#BlackHistoryFacts | Marcus Garvey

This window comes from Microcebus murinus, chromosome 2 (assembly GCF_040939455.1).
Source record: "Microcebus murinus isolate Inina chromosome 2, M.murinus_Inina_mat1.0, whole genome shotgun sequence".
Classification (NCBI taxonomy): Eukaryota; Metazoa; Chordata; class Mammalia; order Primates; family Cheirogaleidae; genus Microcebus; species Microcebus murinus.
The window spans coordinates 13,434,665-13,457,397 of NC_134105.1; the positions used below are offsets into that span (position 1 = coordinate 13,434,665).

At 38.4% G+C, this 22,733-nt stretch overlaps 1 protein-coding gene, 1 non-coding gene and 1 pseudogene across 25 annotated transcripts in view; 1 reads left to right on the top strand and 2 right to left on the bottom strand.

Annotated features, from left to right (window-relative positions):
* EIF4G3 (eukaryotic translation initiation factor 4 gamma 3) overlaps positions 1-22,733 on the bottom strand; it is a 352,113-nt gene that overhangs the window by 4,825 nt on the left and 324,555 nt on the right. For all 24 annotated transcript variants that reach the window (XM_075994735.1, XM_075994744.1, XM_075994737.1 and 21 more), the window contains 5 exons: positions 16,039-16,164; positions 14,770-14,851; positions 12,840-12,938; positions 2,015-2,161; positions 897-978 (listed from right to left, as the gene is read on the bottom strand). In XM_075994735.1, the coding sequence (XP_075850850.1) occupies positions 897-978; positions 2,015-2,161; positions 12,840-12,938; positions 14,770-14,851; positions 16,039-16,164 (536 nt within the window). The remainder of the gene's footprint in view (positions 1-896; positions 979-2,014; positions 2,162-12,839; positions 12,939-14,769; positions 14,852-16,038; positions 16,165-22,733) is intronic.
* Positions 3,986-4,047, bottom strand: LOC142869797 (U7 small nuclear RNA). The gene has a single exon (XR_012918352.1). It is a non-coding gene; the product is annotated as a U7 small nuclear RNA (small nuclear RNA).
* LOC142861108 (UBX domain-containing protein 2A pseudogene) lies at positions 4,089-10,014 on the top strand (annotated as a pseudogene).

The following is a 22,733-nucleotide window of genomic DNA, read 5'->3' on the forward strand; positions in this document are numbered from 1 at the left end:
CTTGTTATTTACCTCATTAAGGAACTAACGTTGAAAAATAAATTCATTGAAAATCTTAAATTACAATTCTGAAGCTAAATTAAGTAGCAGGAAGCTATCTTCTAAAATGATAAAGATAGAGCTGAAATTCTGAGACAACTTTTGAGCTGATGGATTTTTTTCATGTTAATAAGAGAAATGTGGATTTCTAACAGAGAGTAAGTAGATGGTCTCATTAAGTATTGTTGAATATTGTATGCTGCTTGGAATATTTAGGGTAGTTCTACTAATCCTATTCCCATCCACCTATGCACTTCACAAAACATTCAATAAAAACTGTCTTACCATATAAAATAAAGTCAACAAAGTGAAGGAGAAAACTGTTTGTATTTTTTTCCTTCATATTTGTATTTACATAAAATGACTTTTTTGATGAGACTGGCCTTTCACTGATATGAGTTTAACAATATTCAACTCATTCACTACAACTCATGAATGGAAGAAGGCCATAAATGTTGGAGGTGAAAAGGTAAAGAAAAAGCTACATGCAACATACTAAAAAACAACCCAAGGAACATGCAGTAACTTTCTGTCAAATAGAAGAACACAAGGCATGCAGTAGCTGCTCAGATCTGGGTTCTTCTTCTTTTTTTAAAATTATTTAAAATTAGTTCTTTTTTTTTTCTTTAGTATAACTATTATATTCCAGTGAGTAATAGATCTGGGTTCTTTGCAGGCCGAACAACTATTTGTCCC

Marcus Garvey (1887-1940) was a political leader, orator, and proponent of Pan-Africanism and the black nationalist movements. Born in Jamaica, Garvey founded the Universal Negro Improvement Association (UNIA) in 1912 with the goal of uniting all people of African descent to establish a country and absolute government of their own. In 1916, after moving to New York City, he founded the newspaper Negro World, a UNIA chapter in Harlem, an international shipping company called Black Star Line, and the Negro Factories Corporation. He advanced a philosophy---Garveyism---that combined the economic and black nationalist ideals of Pan-Africanist and Booker T. Washington. Garveyism inspired a global mass movement. During the 1920s, the UNIA was the largest black secular organization in black history, with approximately a million men and women from the US, Caribbean, and Africa. He sought to use black wealth and solidarity to end discrimination in the US and imperialism in Africa and to create modern African societies. He also urged black Americans to proud of their race. Garveyism would eventually inspire others, including the Nation of Islam and Rastafari movement.